Approaching the NT border towards Docker River, the country changes into a series of spectacular ranges. Reading Herbert Basedows 1903 journal of exploration through this area made it all the more fascinating. There were no tracks and the journey took him 8 months with a team of 18 camels.
All along the Great Central Road are herds of wild camels. This old fellow was standing under a shady tree just outside Docker River.
Approaching the NT WA border through a cracked and bug splattered windscreen.
We camped the first night back in the Northern Territory between sandhills with a great view of Kata Tjuta (The Olgas).
Ayers Rock (Uluru) is an awesome sight. Photos are useless, it is so massive – the only way to appreciate it is to visit it.
These strange characters, walking up to a viewing platform near Kata Tjuta, wore bags over their heads to annoy the flies!
Around 50 kilometers east of Uluru is Mt Connor. It is like the poor cousin to Uluru, given just a passing glance thanks to it’s famous neighbour.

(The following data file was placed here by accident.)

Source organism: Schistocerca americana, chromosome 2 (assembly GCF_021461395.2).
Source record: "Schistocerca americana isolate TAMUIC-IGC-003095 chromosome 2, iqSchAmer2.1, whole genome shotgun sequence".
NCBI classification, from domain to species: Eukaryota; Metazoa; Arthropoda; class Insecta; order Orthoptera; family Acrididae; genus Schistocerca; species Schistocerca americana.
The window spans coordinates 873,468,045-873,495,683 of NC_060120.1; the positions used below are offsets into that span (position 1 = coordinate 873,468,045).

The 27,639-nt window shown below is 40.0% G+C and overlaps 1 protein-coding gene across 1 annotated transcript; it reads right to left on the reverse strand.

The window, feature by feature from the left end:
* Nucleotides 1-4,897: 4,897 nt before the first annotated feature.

I climbed to the top of a high sandridge to get a photograph of Mt Connor. In the distance to the north I could see a large salt lake half filled with water. An unusual sight in Central Australia.
We traveled East to the Stuart Highway then turned South through gathering storm clouds to South Australia.
Ayers Rock is so mighty. You got great photos giving to me some idea of Australia.
Glad you like the photos. Try and see it one day, it’s amazing!
The colors in the last photo, the one with the windmill, look otherwordly, emphasized somehow, but I’ll bet that’s exactly what it looked like. I’m so glad you chose to share your trip with your fans and friends.
But tell me, John, are we seeing all of this as you experience it and you’ve found a way to upload via satelite, or are you back home?
I loved the look of that broken, twisted windmill against the dark sky. It had something menacing about it.
We have a little mobile broadband modem that plugs into a laptop. It operates on the NextG network in Australia and coverage is surprisingly good. Even the most remote settlements seem to have NextG coverage. The blog posts are usually from a couple of days to a week behind us.